Though the situation part-time social worker, part-time professional boxing sparring partner Duffy Dombrowski finds himself in starts out merely strange, things quickly elevate to downright life threatening in The Vegas Knockout, author Tom Schreck’s fourth entry in the Duffy Dombrowski series.
When Duffy gets a chance to go to Vegas and serve as the sparring partner for Russian heavyweight Boris Rusakov it’s the opportunity of a lifetime. After creatively figuring out how to ditch the two week seminar he’s supposed to be attending for his social worker job, Duffy heads to Vegas with his sidekick, basset hound Al, in tow.
Instead of staying at a glamorous location on The Strip and working in first-class conditions, however, Duffy finds himself quartered at a brothel on the outskirts of town and subjected to lopsided and dirty sparring techniques. Still, he’s getting paid well and it is Vegas.
But when Boris and his crew attempt to “promote” a worker at the brothel from maid to prostitute against her will Duffy isn’t about to ignore the matter and puts a stop to things. Permanently. And that’s when it gets really ugly. Boris’s connections in the Russian mob don’t take kindly to Duffy’s interference, and make it their mission in life to make sure Duffy understands that. Permanently.
There’s more than a little of author Tom Schreck in Duffy, as Schreck has in reality both worked as a social worker and is well versed in the world of boxing. Schreck’s hands-on experience with those matters gives the Duffy series an undeniable level of gritty realism, and The Vegas Knockout is no exception. The sparring scenes are particularly fascinating, with Schreck educating the reader on the subtleties of what goes on in a boxing ring without things ever feeling like an instructional manual. (Apparently it is decidedly not cool for your opponent to wear fight weight gloves during sparring… especially if you’re saddled with full weight sparring gear.)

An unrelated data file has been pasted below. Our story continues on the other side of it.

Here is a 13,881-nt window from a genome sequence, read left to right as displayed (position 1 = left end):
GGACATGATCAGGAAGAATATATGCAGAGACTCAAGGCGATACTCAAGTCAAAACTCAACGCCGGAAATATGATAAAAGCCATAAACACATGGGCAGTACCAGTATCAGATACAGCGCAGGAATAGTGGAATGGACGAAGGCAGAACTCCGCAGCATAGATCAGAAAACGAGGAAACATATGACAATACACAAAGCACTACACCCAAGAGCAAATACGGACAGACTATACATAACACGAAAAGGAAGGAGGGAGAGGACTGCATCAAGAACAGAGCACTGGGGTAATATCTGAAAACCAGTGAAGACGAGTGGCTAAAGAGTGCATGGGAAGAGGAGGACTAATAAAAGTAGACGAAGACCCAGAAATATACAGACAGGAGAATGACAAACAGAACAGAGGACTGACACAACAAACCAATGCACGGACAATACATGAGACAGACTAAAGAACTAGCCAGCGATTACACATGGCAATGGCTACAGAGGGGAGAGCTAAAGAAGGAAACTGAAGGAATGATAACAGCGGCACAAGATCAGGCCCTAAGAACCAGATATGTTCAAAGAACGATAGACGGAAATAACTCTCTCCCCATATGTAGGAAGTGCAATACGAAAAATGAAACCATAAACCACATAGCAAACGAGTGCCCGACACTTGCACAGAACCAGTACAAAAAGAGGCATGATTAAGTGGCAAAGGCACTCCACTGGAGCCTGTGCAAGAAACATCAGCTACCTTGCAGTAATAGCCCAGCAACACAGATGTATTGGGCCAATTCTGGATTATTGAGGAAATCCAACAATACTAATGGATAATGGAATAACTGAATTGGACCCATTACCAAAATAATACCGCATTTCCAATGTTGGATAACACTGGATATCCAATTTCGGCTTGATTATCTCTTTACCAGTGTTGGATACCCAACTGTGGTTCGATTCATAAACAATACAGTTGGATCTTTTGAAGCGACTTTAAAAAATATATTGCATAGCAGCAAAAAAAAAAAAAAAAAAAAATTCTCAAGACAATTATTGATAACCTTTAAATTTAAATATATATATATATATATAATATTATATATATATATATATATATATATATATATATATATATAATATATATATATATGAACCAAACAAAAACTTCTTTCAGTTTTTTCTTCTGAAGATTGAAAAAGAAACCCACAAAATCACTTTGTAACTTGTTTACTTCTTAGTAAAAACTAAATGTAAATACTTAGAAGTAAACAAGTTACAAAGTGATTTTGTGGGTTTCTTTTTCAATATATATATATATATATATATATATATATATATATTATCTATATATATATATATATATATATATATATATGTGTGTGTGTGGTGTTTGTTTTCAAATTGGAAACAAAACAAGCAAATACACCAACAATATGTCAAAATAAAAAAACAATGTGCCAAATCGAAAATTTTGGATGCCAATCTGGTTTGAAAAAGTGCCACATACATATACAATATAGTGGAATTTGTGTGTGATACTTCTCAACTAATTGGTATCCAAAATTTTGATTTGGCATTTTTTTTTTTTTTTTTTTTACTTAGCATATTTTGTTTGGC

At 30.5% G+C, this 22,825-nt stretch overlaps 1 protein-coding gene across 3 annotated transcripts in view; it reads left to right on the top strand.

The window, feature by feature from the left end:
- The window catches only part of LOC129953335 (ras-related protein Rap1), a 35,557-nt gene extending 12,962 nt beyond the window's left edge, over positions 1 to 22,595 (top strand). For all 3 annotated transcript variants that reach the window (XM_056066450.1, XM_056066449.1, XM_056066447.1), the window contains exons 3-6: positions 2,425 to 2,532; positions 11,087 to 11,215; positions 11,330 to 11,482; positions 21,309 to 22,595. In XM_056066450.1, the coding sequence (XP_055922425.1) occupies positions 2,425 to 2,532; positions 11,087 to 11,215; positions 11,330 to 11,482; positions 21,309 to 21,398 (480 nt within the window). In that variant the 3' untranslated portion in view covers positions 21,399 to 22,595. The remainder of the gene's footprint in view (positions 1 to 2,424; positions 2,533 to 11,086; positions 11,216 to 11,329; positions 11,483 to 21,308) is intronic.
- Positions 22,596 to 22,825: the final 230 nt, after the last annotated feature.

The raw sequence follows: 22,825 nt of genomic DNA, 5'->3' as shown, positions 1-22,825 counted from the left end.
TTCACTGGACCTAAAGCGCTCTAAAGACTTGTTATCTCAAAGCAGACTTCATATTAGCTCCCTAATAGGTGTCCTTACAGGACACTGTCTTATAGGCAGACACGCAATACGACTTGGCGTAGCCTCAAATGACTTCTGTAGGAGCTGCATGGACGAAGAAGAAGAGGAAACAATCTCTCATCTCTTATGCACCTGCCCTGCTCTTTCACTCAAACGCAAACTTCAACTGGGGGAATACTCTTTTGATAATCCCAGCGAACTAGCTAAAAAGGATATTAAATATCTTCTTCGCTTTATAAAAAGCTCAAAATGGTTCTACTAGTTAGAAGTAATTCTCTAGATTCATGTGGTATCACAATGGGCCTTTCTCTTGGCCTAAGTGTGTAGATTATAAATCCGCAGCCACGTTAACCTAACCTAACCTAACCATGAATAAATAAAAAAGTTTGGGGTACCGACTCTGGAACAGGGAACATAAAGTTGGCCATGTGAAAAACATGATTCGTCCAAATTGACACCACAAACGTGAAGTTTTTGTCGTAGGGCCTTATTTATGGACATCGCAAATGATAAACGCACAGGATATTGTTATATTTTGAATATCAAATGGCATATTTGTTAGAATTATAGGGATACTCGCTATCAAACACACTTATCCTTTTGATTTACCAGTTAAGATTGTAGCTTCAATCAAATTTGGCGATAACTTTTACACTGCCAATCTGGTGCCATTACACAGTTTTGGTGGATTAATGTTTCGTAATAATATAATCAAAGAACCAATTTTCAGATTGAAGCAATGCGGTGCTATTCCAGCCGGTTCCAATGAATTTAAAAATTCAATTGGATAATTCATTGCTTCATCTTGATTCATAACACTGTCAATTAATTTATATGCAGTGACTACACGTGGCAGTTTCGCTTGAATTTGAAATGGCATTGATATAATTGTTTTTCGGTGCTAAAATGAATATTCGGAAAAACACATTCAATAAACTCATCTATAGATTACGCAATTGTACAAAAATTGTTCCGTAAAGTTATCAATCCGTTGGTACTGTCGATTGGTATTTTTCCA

And though used primarily for comic relief, both basset hound Al and Duffy’s crew from the bar back home are nevertheless a welcome and necessary addition to the Duffy stories. When Duffy decides to get Al designated a “service dog” so he can bring Al on the plane with him to Vegas, given Al’s headstrong personality and bad manners the resulting trip through the airport is both profane and laugh out loud funny. As are the often bizarrely out of nowhere conversations held between the members of Duffy’s unofficial posse, which includes Jerry Number One and Jerry Number Two, a hard line conservative and dyed-in-the-wool hippie respectively.
Readers new to the series will have no problem keeping up with events, as Schreck does a good job weaving in the necessary elements of backstory to let people hit the ground running. Longtime fans of the series will find The Vegas Knockout to be driven, as usual, by Duffy’s distinct moral compass and refusal to sit by passively when he sees injustice, but they’ll also find a story that’s a bit darker than previous entries. It’s a nice step-up for Duffy, and bodes well for the long-term growth of an already very enjoyable series.
The Vegas Knockout is available from Thomas & Mercer (ISBN: 978-1612182803).
And be sure to read Tom’s guest post, “Bad Fight Scenes.”